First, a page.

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Journal Article

Groundwater discharge and its contribution of dissolved organic carbon to an upland stream


Fiebig,  Douglas Michael
Max Planck Society;

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Fiebig, D. M. (1995). Groundwater discharge and its contribution of dissolved organic carbon to an upland stream. Archiv für Hydrobiologie, 134(2), 129-155.

Cite as: https://hdl.handle.net/11858/00-001M-0000-000F-C93E-F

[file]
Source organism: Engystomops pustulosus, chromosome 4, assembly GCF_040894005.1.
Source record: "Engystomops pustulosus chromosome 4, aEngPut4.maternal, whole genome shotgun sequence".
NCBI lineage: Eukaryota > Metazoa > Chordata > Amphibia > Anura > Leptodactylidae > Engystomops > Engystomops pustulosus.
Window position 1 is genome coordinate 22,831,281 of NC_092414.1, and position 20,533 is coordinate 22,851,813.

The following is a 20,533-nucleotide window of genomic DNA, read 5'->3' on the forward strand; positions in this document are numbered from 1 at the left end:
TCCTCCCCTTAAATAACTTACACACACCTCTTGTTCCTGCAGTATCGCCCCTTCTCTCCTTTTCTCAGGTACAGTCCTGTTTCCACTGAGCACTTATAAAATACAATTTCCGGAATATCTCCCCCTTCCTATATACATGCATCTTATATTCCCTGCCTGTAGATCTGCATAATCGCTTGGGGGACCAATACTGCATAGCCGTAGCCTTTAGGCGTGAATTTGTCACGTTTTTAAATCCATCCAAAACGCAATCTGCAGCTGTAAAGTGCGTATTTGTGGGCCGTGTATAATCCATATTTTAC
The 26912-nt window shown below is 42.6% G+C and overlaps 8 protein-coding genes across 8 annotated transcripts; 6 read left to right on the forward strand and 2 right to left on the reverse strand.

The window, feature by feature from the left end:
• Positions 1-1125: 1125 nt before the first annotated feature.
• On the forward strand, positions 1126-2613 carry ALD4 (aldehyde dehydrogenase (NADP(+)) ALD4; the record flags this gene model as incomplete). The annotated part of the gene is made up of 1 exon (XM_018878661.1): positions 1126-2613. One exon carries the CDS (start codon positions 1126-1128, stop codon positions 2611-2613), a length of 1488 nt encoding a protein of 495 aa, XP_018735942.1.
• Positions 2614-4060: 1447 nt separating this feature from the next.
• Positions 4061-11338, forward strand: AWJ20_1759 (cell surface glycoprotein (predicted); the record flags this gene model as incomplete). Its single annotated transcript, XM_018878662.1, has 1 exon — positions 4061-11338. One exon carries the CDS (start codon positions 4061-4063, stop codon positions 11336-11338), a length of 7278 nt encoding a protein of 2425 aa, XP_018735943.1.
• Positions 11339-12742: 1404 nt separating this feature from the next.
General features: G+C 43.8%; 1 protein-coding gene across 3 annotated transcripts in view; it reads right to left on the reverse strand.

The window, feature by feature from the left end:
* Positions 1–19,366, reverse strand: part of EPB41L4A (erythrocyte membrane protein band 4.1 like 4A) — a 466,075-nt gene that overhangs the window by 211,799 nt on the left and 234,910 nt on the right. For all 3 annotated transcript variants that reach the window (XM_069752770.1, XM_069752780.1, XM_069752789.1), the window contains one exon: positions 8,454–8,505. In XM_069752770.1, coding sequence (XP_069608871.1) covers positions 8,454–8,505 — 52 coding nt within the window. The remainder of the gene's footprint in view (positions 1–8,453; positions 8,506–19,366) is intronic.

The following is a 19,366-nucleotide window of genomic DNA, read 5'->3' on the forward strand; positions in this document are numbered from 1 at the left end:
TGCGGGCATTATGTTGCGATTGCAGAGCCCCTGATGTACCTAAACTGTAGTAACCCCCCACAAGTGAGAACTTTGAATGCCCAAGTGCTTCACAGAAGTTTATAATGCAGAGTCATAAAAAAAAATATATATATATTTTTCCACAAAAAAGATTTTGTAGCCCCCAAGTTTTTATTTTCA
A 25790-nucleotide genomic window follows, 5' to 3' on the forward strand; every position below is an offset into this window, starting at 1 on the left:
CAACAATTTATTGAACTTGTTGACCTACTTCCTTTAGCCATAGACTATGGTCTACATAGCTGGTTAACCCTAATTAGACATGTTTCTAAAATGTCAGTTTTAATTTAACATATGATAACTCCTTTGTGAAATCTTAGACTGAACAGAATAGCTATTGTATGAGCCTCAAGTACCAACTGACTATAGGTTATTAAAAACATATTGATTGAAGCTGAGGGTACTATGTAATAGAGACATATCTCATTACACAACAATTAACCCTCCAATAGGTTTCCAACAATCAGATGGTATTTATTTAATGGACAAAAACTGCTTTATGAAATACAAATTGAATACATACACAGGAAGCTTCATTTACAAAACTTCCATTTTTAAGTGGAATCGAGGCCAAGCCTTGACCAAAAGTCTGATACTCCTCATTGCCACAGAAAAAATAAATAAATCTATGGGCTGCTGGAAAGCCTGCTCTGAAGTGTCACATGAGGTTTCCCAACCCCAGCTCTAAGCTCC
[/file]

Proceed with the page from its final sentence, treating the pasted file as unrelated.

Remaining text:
Previous studies have indicated that surface inputs of organic carbon were insufficient to sustain high levels of bacterial production measured in hyporheic sediments of the Breitenbach, a first-order stream in central Germany. The aim of this study was to characterize groundwater discharge into the Breitenbach and evaluate the extent to which dissolved organic carbon (DOC) discharged into the stream via groundwater might make up for this apparent deficit in carbon input. Groundwater contributed 18-56% of the water discharged into the lower 2 km of the stream, depending on precipitation regime and season. Groundwater discharge through the hyporheic zone was also spatially variable, both along the stream and over time. Concentrations of DOC in groundwater directly adjacent to the stream (mean = 5.5 mg l-1) consistently exceeded those in the stream (mean = 1.4 mg l-1). Mass-balance calculations indicated that an annual mean of 0.92 g C m-2 d-1 was discharged to the stream via groundwater, of which 0.66 g C m-2 d-1 (71%) was predicted to have been immobilized within the hyporheic sediments before reaching the water column. Both these parameters were predicted to increase with increasing groundwater discharge rates and DOC concentrations, with hydrological variability being the more influential factor. Experimental perfusion of groundwater through cores of hyporheic sediment confirmed that immobilization rates could increase with discharge beyond the range of net groundwater discharge rates measured in the stream. It was concluded that the biofilms of hyporheic sediments are effective at immobilizing ephemeral increases in the DOC load from groundwater, and that this source of organic carbon would make a significant contribution to sustaining high levels of bacterial production in the Breitenbach.